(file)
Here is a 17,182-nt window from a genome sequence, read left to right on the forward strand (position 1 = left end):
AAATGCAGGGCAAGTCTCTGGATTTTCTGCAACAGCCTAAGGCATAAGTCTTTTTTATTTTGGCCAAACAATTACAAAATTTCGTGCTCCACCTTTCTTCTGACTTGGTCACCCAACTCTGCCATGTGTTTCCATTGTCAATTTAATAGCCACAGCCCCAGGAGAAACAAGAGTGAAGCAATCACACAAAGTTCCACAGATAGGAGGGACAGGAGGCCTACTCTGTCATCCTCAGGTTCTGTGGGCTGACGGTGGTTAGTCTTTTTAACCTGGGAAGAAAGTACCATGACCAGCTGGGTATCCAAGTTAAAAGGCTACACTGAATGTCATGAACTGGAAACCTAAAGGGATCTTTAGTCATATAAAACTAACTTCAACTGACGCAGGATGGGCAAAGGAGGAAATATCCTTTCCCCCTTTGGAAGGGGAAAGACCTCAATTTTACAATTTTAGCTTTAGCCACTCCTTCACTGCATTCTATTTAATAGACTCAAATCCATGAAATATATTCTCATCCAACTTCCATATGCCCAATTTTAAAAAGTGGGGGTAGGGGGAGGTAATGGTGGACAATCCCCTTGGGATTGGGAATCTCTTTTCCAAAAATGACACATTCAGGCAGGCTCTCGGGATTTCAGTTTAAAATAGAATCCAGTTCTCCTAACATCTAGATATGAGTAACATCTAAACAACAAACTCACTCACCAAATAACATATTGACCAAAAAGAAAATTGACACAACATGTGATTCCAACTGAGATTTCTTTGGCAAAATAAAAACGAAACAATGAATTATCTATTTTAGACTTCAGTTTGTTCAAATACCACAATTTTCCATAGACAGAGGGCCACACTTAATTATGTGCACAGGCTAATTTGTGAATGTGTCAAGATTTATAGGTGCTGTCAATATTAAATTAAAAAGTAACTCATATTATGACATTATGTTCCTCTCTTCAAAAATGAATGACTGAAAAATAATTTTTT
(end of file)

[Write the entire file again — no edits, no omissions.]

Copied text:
Here is a 17,182-nt window from a genome sequence, read left to right on the forward strand (position 1 = left end):
AAATGCAGGGCAAGTCTCTGGATTTTCTGCAACAGCCTAAGGCATAAGTCTTTTTTATTTTGGCCAAACAATTACAAAATTTCGTGCTCCACCTTTCTTCTGACTTGGTCACCCAACTCTGCCATGTGTTTCCATTGTCAATTTAATAGCCACAGCCCCAGGAGAAACAAGAGTGAAGCAATCACACAAAGTTCCACAGATAGGAGGGACAGGAGGCCTACTCTGTCATCCTCAGGTTCTGTGGGCTGACGGTGGTTAGTCTTTTTAACCTGGGAAGAAAGTACCATGACCAGCTGGGTATCCAAGTTAAAAGGCTACACTGAATGTCATGAACTGGAAACCTAAAGGGATCTTTAGTCATATAAAACTAACTTCAACTGACGCAGGATGGGCAAAGGAGGAAATATCCTTTCCCCCTTTGGAAGGGGAAAGACCTCAATTTTACAATTTTAGCTTTAGCCACTCCTTCACTGCATTCTATTTAATAGACTCAAATCCATGAAATATATTCTCATCCAACTTCCATATGCCCAATTTTAAAAAGTGGGGGTAGGGGGAGGTAATGGTGGACAATCCCCTTGGGATTGGGAATCTCTTTTCCAAAAATGACACATTCAGGCAGGCTCTCGGGATTTCAGTTTAAAATAGAATCCAGTTCTCCTAACATCTAGATATGAGTAACATCTAAACAACAAACTCACTCACCAAATAACATATTGACCAAAAAGAAAATTGACACAACATGTGATTCCAACTGAGATTTCTTTGGCAAAATAAAAACGAAACAATGAATTATCTATTTTAGACTTCAGTTTGTTCAAATACCACAATTTTCCATAGACAGAGGGCCACACTTAATTATGTGCACAGGCTAATTTGTGAATGTGTCAAGATTTATAGGTGCTGTCAATATTAAATTAAAAAGTAACTCATATTATGACATTATGTTCCTCTCTTCAAAAATGAATGACTGAAAAATAATTTTTT